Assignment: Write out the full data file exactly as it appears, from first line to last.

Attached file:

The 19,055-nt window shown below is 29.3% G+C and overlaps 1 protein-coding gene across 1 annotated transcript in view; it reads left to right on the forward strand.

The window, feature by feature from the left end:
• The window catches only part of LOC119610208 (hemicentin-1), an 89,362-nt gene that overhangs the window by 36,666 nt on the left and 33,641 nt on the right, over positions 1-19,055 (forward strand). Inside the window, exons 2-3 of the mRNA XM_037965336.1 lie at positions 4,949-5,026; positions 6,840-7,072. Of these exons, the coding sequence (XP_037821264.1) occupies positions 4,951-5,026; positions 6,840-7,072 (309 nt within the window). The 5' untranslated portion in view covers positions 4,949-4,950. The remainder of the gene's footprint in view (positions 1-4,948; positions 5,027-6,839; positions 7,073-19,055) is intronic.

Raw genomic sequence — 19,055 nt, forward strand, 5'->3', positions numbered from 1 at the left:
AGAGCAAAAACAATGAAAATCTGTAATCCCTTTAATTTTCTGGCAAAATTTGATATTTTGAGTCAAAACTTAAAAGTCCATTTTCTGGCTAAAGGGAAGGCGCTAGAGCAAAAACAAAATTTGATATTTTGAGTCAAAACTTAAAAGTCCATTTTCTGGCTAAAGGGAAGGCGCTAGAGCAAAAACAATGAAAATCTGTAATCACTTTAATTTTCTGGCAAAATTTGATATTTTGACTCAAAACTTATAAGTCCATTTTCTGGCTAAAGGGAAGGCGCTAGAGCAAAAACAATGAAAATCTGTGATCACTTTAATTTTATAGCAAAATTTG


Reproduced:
The 19,055-nt window shown below is 29.3% G+C and overlaps 1 protein-coding gene across 1 annotated transcript in view; it reads left to right on the forward strand.

The window, feature by feature from the left end:
• The window catches only part of LOC119610208 (hemicentin-1), an 89,362-nt gene that overhangs the window by 36,666 nt on the left and 33,641 nt on the right, over positions 1-19,055 (forward strand). Inside the window, exons 2-3 of the mRNA XM_037965336.1 lie at positions 4,949-5,026; positions 6,840-7,072. Of these exons, the coding sequence (XP_037821264.1) occupies positions 4,951-5,026; positions 6,840-7,072 (309 nt within the window). The 5' untranslated portion in view covers positions 4,949-4,950. The remainder of the gene's footprint in view (positions 1-4,948; positions 5,027-6,839; positions 7,073-19,055) is intronic.

Raw genomic sequence — 19,055 nt, forward strand, 5'->3', positions numbered from 1 at the left:
AGAGCAAAAACAATGAAAATCTGTAATCCCTTTAATTTTCTGGCAAAATTTGATATTTTGAGTCAAAACTTAAAAGTCCATTTTCTGGCTAAAGGGAAGGCGCTAGAGCAAAAACAAAATTTGATATTTTGAGTCAAAACTTAAAAGTCCATTTTCTGGCTAAAGGGAAGGCGCTAGAGCAAAAACAATGAAAATCTGTAATCACTTTAATTTTCTGGCAAAATTTGATATTTTGACTCAAAACTTATAAGTCCATTTTCTGGCTAAAGGGAAGGCGCTAGAGCAAAAACAATGAAAATCTGTGATCACTTTAATTTTATAGCAAAATTTG